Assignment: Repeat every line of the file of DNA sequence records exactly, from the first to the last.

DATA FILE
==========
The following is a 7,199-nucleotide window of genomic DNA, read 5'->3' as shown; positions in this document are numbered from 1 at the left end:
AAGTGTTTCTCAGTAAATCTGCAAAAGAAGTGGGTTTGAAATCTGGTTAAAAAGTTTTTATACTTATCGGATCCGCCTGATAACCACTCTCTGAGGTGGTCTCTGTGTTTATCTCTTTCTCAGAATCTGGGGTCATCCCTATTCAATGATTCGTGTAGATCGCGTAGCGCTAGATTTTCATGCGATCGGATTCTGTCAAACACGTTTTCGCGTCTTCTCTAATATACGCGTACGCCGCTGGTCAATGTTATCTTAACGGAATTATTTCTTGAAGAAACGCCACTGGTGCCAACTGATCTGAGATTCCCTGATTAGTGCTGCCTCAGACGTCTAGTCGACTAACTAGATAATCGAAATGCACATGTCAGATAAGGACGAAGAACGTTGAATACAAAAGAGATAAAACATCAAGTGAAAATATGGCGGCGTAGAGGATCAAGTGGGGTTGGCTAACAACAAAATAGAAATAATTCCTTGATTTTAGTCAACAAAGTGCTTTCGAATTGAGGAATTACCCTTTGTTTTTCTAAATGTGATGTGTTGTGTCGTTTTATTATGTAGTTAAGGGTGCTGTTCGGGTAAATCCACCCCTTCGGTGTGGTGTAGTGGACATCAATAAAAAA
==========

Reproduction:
The following is a 7,199-nucleotide window of genomic DNA, read 5'->3' as shown; positions in this document are numbered from 1 at the left end:
AAGTGTTTCTCAGTAAATCTGCAAAAGAAGTGGGTTTGAAATCTGGTTAAAAAGTTTTTATACTTATCGGATCCGCCTGATAACCACTCTCTGAGGTGGTCTCTGTGTTTATCTCTTTCTCAGAATCTGGGGTCATCCCTATTCAATGATTCGTGTAGATCGCGTAGCGCTAGATTTTCATGCGATCGGATTCTGTCAAACACGTTTTCGCGTCTTCTCTAATATACGCGTACGCCGCTGGTCAATGTTATCTTAACGGAATTATTTCTTGAAGAAACGCCACTGGTGCCAACTGATCTGAGATTCCCTGATTAGTGCTGCCTCAGACGTCTAGTCGACTAACTAGATAATCGAAATGCACATGTCAGATAAGGACGAAGAACGTTGAATACAAAAGAGATAAAACATCAAGTGAAAATATGGCGGCGTAGAGGATCAAGTGGGGTTGGCTAACAACAAAATAGAAATAATTCCTTGATTTTAGTCAACAAAGTGCTTTCGAATTGAGGAATTACCCTTTGTTTTTCTAAATGTGATGTGTTGTGTCGTTTTATTATGTAGTTAAGGGTGCTGTTCGGGTAAATCCACCCCTTCGGTGTGGTGTAGTGGACATCAATAAAAAA